One of our first times out sailing together! She was a natural.

Anyone that knows me or any of my immediate family knows and often makes fun of the extent we plan and research everything we do.   For 6 months I spent hours and hours reading blogs and boat listings about cruising sailboats looking for the perfect boat. Then a friend of mine told me about Hans Christians. I had never heard of them before, but I checked them out. The second I hit "Enter" on that Google search set in motion my long delayed plans. I fell in love with these boats immediately. From the double end design, the classic lines and the Old Ship feel from the beautiful teak joinery down below. I knew we needed one of these boats.  Unfortunately, they are hard to find and quite expensive. 

I was sure we needed a 38 to fit our needs and in fact looked at one. There was a 33T for sale not too far from us, but really, a 33 ft boat?? That surely is too small!  While on a camping trip down in Edisto, SC, we decided last minute to call up the broker and ask if we could look at the 33 anyways, just to see what it looked like. So we met the broker and went to look at the boat. Now up to this point we had looked at many, many boats. Most were all very nice, but we just didn't think they felt right for us. When we stepped aboard "Wild Swan" that day, we looked at each other and knew right there that this boat would soon become our home. Four months later, "Wild Swan" was loaded up on a truck and probably for the first time ever, moved from salt water to fresh water to our home on Lake Murray, in SC. Our plan was for the next two years, refit her for comfortable cruising and meanwhile, clearing out the house to prepare to move out.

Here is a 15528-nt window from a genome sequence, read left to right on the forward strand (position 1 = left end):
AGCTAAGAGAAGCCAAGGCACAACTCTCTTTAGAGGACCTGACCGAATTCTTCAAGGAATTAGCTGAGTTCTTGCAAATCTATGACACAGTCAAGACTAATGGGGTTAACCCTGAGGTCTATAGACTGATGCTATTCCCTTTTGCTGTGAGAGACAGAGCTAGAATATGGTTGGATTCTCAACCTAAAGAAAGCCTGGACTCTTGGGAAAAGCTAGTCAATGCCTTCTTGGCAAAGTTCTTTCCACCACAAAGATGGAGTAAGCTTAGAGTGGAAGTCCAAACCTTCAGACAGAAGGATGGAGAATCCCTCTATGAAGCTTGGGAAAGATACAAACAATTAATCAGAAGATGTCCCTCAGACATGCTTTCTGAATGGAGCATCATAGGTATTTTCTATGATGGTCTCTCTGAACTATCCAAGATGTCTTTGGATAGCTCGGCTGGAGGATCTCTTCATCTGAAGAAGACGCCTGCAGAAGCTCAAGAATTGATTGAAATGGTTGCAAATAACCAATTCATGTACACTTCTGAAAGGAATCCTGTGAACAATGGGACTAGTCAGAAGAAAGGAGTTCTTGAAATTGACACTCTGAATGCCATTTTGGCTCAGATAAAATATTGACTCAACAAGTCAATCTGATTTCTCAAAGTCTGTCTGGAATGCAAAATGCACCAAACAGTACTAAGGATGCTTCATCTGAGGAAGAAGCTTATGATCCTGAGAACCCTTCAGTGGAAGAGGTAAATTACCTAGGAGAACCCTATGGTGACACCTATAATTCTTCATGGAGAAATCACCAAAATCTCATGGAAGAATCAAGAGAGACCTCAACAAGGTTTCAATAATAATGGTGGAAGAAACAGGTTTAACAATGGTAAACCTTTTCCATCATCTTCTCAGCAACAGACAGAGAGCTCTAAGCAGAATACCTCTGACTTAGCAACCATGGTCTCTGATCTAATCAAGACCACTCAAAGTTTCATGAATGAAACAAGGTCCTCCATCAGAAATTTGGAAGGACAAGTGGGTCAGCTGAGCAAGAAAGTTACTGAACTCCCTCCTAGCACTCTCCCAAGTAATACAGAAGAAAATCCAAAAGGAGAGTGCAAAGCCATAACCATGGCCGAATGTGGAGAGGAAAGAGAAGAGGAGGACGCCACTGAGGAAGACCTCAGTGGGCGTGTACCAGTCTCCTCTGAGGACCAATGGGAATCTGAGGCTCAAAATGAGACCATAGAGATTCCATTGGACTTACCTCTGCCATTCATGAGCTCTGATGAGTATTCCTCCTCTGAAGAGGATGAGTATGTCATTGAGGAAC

New Boat Owners! Just after signing the papers.

Loaded up to head to her new home on Lake Murray

Now we are two years in, our house is almost empty, the boat has undergone a major refit that is still ongoing and we are starting our lives living on a boat. Our plan is a four year plan. We hope to have her back in the Salt in a year and by 2016, be on our way to wherever the wind blows.  Hopefully, this blog will help document our experience and so we can share with family, friends and anyone else who might have similar aspirations.   We still have some catching up to do with the blog, so for a while, things might be out of order, like this post! 

Home in her new slip for the next two years. Let the Refit Begin!

I have learned that sometimes, the best things in life take time and you must have patience. Though I wanted to start this dream after college, I see now that I'm better off.  We have a boat we love, a steady foundation to start off from and we found each other along the way.  I am excited to see where this takes us. 

Saturday, May 3, 2014

Stove and Propane System

When we bought the boat, it had a kerosene Stove and heater.  When we looked at the boat, we fired up one burner and it all worked fine, but once we got the boat in our possession, we learned that was about all that worked.  Only one burner worked and it smoked to high heaven, even with store bought clean kerosene. The heater we found worked well as in indoor campfire, but we figured that it wasn't the best option.  We therefore decided that it would all be replaced and propane was the way to go. The boat came with a built in Propane locker under the cockpit, though it is very oddly shaped and proved to be a hurdle.  After much research, we decided to go with the Mediterranean made by Dickinson out of Vancouver, Can.  Our heater was a Force 10 which is now owned by Sig marine. They no longer support the Kerosene model, but sell a Propane burner unit that can be attached to the old upper body.